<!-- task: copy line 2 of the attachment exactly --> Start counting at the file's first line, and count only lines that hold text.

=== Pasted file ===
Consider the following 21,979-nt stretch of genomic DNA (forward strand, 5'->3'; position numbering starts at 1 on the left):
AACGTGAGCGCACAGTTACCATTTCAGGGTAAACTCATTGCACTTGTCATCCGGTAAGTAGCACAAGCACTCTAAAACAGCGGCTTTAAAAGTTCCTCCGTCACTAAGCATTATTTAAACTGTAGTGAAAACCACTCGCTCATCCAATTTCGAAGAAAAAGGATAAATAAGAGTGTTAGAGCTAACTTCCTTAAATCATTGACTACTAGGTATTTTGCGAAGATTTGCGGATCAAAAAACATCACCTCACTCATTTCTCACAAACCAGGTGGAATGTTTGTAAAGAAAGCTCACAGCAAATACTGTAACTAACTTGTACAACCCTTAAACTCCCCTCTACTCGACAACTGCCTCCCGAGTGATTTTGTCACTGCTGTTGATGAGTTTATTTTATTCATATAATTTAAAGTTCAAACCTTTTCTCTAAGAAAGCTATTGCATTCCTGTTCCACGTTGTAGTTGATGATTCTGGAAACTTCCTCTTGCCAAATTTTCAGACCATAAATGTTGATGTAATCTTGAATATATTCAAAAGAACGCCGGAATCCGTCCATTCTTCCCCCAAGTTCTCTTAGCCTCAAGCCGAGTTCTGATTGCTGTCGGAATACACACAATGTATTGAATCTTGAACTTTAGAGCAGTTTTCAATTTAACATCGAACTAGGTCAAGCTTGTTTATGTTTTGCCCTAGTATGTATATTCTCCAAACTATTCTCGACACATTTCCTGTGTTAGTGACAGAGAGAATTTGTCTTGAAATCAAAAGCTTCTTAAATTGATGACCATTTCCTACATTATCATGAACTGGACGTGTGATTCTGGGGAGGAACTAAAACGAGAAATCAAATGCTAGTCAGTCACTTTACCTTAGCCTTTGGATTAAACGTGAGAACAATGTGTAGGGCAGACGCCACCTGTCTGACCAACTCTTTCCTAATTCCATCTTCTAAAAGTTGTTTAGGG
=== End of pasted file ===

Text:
AACGTGAGCGCACAGTTACCATTTCAGGGTAAACTCATTGCACTTGTCATCCGGTAAGTAGCACAAGCACTCTAAAACAGCGGCTTTAAAAGTTCCTCCGTCACTAAGCATTATTTAAACTGTAGTGAAAACCACTCGCTCATCCAATTTCGAAGAAAAAGGATAAATAAGAGTGTTAGAGCTAACTTCCTTAAATCATTGACTACTAGGTATTTTGCGAAGATTTGCGGATCAAAAAACATCACCTCACTCATTTCTCACAAACCAGGTGGAATGTTTGTAAAGAAAGCTCACAGCAAATACTGTAACTAACTTGTACAACCCTTAAACTCCCCTCTACTCGACAACTGCCTCCCGAGTGATTTTGTCACTGCTGTTGATGAGTTTATTTTATTCATATAATTTAAAGTTCAAACCTTTTCTCTAAGAAAGCTATTGCATTCCTGTTCCACGTTGTAGTTGATGATTCTGGAAACTTCCTCTTGCCAAATTTTCAGACCATAAATGTTGATGTAATCTTGAATATATTCAAAAGAACGCCGGAATCCGTCCATTCTTCCCCCAAGTTCTCTTAGCCTCAAGCCGAGTTCTGATTGCTGTCGGAATACACACAATGTATTGAATCTTGAACTTTAGAGCAGTTTTCAATTTAACATCGAACTAGGTCAAGCTTGTTTATGTTTTGCCCTAGTATGTATATTCTCCAAACTATTCTCGACACATTTCCTGTGTTAGTGACAGAGAGAATTTGTCTTGAAATCAAAAGCTTCTTAAATTGATGACCATTTCCTACATTATCATGAACTGGACGTGTGATTCTGGGGAGGAACTAAAACGAGAAATCAAATGCTAGTCAGTCACTTTACCTTAGCCTTTGGATTAAACGTGAGAACAATGTGTAGGGCAGACGCCACCTGTCTGACCAACTCTTTCCTAATTCCATCTTCTAAAAGTTGTTTAGGG